In our first of many compilations on financial modeling, we demystified the concept of building a financial model. We covered why we need models, who builds models and why it’s in your best interest to learn how to build financial models.
Great, so now that we’re all clear on why building financial models are important, and we understand we need to gather the relevant data, the next question is: how do we forecast and what exactly do we forecast? Do we start forecasting the balance sheet first or do we start with the income statement? And if we start with the income statement, is it more important to forecast accounting profits or operating profits?
Some companies have a more complex cost/business structure than others, and therefore, more difficult to model than others. Regardless of the differences, I can tell you that not every single line-item (whether you’re modeling the income statement, balance sheet or cash flow statement) will be necessary to forecast. However, it is important to have a thesis about the growth prospects for a company. For that, the most central component for forecasting growth (unless you’re valuing a bank or oil and gas company) is to start with forecasting revenue.
Why Start With Forecasting Revenue?
To get an idea of what expenses, EBITDA, and Net Income will look like, you need to start somewhere. The Revenue model is the first piece of the puzzle. Modeling revenue first is not only important for the 3-statement models we will be building in our financial modeling workshop, but other types of models such the Leverage Buyout Model and the M&A Models.
If you were doing a financial model on Microsoft, it might look a little something like this.
This model is based on Microsoft’s segment revenues (at least, their updated segments). There are a couple of different ways to model revenue, but we are going to focus on the main techniques analysis use for modeling a company in the industry.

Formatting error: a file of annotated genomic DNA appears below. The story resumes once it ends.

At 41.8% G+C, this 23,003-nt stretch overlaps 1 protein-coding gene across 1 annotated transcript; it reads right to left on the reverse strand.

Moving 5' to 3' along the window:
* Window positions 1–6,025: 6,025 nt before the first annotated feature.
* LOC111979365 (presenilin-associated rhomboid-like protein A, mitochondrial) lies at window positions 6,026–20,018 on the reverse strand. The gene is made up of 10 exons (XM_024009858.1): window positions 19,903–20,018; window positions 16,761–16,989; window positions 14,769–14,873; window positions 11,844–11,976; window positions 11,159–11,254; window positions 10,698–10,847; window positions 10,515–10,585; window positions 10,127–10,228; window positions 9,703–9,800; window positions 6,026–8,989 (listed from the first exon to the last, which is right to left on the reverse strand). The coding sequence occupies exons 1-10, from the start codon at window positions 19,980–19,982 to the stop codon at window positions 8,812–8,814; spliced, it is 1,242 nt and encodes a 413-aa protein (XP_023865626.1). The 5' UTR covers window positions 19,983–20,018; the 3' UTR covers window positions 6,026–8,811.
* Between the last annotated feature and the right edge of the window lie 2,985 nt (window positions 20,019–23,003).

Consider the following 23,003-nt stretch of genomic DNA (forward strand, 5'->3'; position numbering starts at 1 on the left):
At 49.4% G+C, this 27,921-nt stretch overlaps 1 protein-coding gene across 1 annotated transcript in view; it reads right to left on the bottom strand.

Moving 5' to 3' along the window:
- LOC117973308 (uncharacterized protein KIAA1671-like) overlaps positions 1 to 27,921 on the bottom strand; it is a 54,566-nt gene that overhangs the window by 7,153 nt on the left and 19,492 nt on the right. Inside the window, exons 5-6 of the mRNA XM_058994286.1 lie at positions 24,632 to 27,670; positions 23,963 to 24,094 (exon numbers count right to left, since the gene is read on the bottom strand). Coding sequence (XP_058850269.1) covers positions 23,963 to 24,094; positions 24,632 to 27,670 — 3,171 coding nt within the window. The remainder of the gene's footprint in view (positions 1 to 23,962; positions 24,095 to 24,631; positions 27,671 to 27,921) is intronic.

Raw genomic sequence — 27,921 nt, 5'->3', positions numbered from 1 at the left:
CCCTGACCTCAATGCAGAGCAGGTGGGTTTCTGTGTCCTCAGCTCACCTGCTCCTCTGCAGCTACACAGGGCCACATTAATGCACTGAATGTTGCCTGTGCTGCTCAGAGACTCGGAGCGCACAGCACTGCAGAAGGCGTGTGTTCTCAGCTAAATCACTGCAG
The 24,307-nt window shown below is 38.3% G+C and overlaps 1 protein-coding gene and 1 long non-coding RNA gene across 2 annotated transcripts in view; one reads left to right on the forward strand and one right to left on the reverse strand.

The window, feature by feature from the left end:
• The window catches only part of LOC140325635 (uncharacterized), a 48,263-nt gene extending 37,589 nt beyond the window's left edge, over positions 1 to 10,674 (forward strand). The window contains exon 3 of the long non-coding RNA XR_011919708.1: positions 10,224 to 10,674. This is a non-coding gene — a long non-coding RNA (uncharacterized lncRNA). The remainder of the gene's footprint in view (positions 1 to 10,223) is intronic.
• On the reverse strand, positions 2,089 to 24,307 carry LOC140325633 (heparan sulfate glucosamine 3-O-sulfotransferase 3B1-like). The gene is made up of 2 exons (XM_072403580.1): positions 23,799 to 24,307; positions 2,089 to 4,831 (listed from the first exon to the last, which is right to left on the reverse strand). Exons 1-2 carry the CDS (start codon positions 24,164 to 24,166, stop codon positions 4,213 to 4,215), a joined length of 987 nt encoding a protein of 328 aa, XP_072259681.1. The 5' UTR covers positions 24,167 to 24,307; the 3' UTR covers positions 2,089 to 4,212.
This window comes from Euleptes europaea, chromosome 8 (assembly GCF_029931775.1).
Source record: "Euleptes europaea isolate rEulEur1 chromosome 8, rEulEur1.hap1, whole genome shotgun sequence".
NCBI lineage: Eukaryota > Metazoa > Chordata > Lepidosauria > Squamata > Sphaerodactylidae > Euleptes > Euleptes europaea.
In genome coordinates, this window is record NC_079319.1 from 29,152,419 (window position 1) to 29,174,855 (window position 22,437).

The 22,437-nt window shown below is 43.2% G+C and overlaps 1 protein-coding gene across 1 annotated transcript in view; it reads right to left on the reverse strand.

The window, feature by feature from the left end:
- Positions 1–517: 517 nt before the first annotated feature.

The Top-Down forecast revenue from a macro perceptive and is probably the most widely used method in the industry. So, if you were trying to forecast Microsoft’s Xbox revenue, you would look how large the market is for video game consoles.
Most analysis don’t have detailed financials about the cost structure of the firms they’re valuing or the unit sales of the products they sell, so we derive a growth thesis based on the addressable market and the market share. In our examples, we collected data on the addressable market using information from secondary sources; we’ve also collected sales based on product lines (which is readily available in Microsoft’s 10-K). Using this information, we calculate the market share (sales /addressable market) and the rate of growth in the market. From there, we can simply calculate future sales by calculator future market share growth, which is what we have done for Microsoft.
- The market for video game consoles will growth 1.5% annually for the next 5 years.
- This growth results in Microsoft’s market growing from 35% – 38%.
Math Example: For Microsoft’s 2018 fiscal year, the addressable market will grow by 1.40%. The addressable market increases to $26.3 billion. The Microsoft’s market share increases to 36.10% and as a result, the Microsoft’s revenue grows to $9.3 billion in 2018.